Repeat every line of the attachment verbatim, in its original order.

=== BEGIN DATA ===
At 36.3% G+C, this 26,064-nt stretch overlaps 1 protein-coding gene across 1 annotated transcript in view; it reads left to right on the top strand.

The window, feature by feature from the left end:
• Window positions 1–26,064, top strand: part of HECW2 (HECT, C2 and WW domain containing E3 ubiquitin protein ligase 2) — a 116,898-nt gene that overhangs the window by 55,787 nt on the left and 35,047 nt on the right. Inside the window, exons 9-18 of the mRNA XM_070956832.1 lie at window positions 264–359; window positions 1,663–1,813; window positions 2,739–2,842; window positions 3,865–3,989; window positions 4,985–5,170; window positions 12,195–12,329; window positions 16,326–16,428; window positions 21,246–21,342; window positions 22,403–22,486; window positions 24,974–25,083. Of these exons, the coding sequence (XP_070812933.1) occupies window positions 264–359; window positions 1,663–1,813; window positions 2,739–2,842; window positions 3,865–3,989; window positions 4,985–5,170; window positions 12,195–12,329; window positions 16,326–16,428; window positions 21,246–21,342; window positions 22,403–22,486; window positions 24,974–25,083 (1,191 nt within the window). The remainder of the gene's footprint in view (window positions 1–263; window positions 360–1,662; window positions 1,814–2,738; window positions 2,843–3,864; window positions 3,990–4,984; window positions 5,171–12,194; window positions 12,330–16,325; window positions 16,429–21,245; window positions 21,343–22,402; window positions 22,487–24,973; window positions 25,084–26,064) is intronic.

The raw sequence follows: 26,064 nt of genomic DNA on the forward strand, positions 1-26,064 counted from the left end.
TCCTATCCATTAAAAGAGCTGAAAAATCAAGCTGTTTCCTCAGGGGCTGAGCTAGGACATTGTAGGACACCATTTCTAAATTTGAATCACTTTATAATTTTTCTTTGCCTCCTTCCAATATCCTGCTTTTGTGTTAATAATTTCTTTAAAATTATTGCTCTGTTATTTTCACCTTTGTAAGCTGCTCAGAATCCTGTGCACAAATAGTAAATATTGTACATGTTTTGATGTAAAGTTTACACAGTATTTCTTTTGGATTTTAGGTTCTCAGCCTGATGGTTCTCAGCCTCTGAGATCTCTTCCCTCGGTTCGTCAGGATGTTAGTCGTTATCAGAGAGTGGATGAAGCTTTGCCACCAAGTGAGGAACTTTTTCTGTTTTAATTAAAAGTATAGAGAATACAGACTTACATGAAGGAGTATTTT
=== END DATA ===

At 36.3% G+C, this 26,064-nt stretch overlaps 1 protein-coding gene across 1 annotated transcript in view; it reads left to right on the top strand.

The window, feature by feature from the left end:
• Window positions 1–26,064, top strand: part of HECW2 (HECT, C2 and WW domain containing E3 ubiquitin protein ligase 2) — a 116,898-nt gene that overhangs the window by 55,787 nt on the left and 35,047 nt on the right. Inside the window, exons 9-18 of the mRNA XM_070956832.1 lie at window positions 264–359; window positions 1,663–1,813; window positions 2,739–2,842; window positions 3,865–3,989; window positions 4,985–5,170; window positions 12,195–12,329; window positions 16,326–16,428; window positions 21,246–21,342; window positions 22,403–22,486; window positions 24,974–25,083. Of these exons, the coding sequence (XP_070812933.1) occupies window positions 264–359; window positions 1,663–1,813; window positions 2,739–2,842; window positions 3,865–3,989; window positions 4,985–5,170; window positions 12,195–12,329; window positions 16,326–16,428; window positions 21,246–21,342; window positions 22,403–22,486; window positions 24,974–25,083 (1,191 nt within the window). The remainder of the gene's footprint in view (window positions 1–263; window positions 360–1,662; window positions 1,814–2,738; window positions 2,843–3,864; window positions 3,990–4,984; window positions 5,171–12,194; window positions 12,330–16,325; window positions 16,429–21,245; window positions 21,343–22,402; window positions 22,487–24,973; window positions 25,084–26,064) is intronic.

The raw sequence follows: 26,064 nt of genomic DNA on the forward strand, positions 1-26,064 counted from the left end.
TCCTATCCATTAAAAGAGCTGAAAAATCAAGCTGTTTCCTCAGGGGCTGAGCTAGGACATTGTAGGACACCATTTCTAAATTTGAATCACTTTATAATTTTTCTTTGCCTCCTTCCAATATCCTGCTTTTGTGTTAATAATTTCTTTAAAATTATTGCTCTGTTATTTTCACCTTTGTAAGCTGCTCAGAATCCTGTGCACAAATAGTAAATATTGTACATGTTTTGATGTAAAGTTTACACAGTATTTCTTTTGGATTTTAGGTTCTCAGCCTGATGGTTCTCAGCCTCTGAGATCTCTTCCCTCGGTTCGTCAGGATGTTAGTCGTTATCAGAGAGTGGATGAAGCTTTGCCACCAAGTGAGGAACTTTTTCTGTTTTAATTAAAAGTATAGAGAATACAGACTTACATGAAGGAGTATTTT